CRIME

Frank Britton, beloved D.C.-area theater actor, brutally attacked and robbed

Decrease Increase Text size

SILVER SPRING, Md. (WJLA) - Friends and members of the D.C.-area theater community are mobilizing Tuesday in support of a beloved local actor who was brutally attacked and robbed in the streets following the opening night performance of his latest play.

Frank Britton, a beloved D.C.-area theater actor, was attacked and robbed early Tuesday morning. (Courtesy Photos)
(Courtesy Photo)

Frank Britton, who plays the role of Pilates in the The Last Days of Judas Iscariot at the Roundhouse Theatre in Silver Spring, was beaten and robbed of his iPhone, iPad and wallet as he was attempting to hail a cab in the 8000 block of Colesville Road in the early hours of Tuesday morning.

Montgomery County police confirmed the attack, but were unable to offer any additional details Tuesday due to the ongoing investigation.

Friends said, though, that Britton was one of the last to leave a cast party on Colesville Road not far from the theater around 1:45 a.m. Britton reportedly walked out, telling friends he planned to get a cab home, but moments later was attacked by four unknown men who beat him and stole his belongings.

Britton sustained multiple injuries to his face and head, including a broken cheekbone, and underwent surgery at Holy Cross Hospital on Tuesday around 3 p.m.

The attack now has the D.C. metro area theater community in shock, as Montgomery County Police continue to investigate what happened to Britton. Meanwhile, his fellow actors are rallying around him.

When friends and members of the D.C. theater community learned of Britton's attack, they immediately sprung into action.

A GoFundMe site to help raise money for Britton's medical bills - as he had no insurance - had more than $18,000 in donations from roughly 500 different people within the first four hours, though the initial goal was to raise just $3,000.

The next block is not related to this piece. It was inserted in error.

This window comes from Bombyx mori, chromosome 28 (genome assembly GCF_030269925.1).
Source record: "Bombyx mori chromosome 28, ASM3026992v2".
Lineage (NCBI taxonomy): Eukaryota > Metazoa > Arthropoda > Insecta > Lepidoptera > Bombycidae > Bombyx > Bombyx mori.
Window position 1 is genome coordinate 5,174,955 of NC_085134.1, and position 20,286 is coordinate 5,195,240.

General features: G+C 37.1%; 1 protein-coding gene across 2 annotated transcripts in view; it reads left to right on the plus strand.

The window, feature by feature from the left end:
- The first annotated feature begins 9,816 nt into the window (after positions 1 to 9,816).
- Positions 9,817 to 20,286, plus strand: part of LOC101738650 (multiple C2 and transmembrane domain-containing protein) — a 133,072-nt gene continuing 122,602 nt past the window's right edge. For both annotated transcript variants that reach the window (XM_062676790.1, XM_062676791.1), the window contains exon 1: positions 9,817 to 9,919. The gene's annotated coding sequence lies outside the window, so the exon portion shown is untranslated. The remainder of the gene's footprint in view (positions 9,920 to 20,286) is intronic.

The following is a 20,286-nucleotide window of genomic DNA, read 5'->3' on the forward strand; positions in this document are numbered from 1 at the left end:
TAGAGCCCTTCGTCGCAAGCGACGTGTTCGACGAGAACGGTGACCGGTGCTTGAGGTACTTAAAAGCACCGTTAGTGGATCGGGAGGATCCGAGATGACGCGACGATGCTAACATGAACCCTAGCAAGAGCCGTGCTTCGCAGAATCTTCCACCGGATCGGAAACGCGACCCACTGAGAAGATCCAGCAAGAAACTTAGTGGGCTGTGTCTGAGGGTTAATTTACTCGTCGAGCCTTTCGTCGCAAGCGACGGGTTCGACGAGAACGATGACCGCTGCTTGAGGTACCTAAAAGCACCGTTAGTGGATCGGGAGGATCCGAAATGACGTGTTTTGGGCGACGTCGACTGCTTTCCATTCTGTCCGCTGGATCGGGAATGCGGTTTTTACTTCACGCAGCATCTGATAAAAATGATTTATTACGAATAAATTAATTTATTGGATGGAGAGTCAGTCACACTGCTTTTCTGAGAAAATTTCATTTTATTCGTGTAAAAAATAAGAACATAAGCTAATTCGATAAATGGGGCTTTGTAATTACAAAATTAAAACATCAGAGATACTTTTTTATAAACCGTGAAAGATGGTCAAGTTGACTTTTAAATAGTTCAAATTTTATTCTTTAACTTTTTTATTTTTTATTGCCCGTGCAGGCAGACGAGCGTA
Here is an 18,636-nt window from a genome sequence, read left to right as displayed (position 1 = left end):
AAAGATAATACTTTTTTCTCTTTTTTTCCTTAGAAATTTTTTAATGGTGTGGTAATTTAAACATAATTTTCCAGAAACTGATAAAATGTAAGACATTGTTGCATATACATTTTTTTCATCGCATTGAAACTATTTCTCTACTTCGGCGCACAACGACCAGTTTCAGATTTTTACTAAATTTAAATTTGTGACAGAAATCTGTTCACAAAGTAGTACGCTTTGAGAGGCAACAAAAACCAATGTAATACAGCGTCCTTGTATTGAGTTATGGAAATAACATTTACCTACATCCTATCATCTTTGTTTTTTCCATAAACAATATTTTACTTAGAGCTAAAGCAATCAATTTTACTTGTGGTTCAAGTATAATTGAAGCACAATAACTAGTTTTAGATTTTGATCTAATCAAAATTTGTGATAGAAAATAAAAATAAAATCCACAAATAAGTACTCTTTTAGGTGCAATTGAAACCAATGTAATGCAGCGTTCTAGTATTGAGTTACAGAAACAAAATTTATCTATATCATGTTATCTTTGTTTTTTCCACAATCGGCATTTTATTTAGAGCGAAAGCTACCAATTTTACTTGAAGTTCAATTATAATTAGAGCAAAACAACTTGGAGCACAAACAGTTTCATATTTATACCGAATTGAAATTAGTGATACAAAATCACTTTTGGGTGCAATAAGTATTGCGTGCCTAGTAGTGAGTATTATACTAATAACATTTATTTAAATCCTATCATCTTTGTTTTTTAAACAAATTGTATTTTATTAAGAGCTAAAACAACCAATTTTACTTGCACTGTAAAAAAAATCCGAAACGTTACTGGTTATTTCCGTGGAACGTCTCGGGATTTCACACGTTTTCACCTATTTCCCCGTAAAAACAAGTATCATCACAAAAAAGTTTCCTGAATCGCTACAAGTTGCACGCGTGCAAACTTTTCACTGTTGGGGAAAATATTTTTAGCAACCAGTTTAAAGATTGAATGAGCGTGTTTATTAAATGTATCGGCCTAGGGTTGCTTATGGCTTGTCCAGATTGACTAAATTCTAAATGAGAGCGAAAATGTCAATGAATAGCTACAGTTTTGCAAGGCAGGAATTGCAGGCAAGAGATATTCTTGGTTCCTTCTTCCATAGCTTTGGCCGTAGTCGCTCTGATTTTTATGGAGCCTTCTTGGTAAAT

Also, a Facebook page entitled "Friends of Frank Britton" has 300 members signed up since the incident, as people logged on to sign up for meal deliveries and a steady stream of visitors to Britton's hospital room to keep up his spirits.

On Tuesday night, from his hospital bed, Frank Britton – despite the broken bones in his face – remains remarkably poised.

"Lots of physical pain," he describes. "But with the outpouring of support and the love from my friends, strangers even, it's been really overwhelming and amazing."

"In a lot of ways I'm not surprised," says Forum Theatre Artist Director Michael Dove. "I think people really want to support him and really make sure that he has all the support and love he needs."

"Will this experience come back to haunt me at some time down the line? I'm sure. But for now, I'm about moving forward from it," says Britton.

He adds that the love he has felt since the incident far outweighs the violence that was unleashed:

"I'm not going to wallow back in this. No, no, no. I have a show to do."

Friends say Britton was a lifelong D.C.-area native, who had most recently starred as the character Hambone in Roundhouse Theatre's production of Two Trains Running.

Recommended For You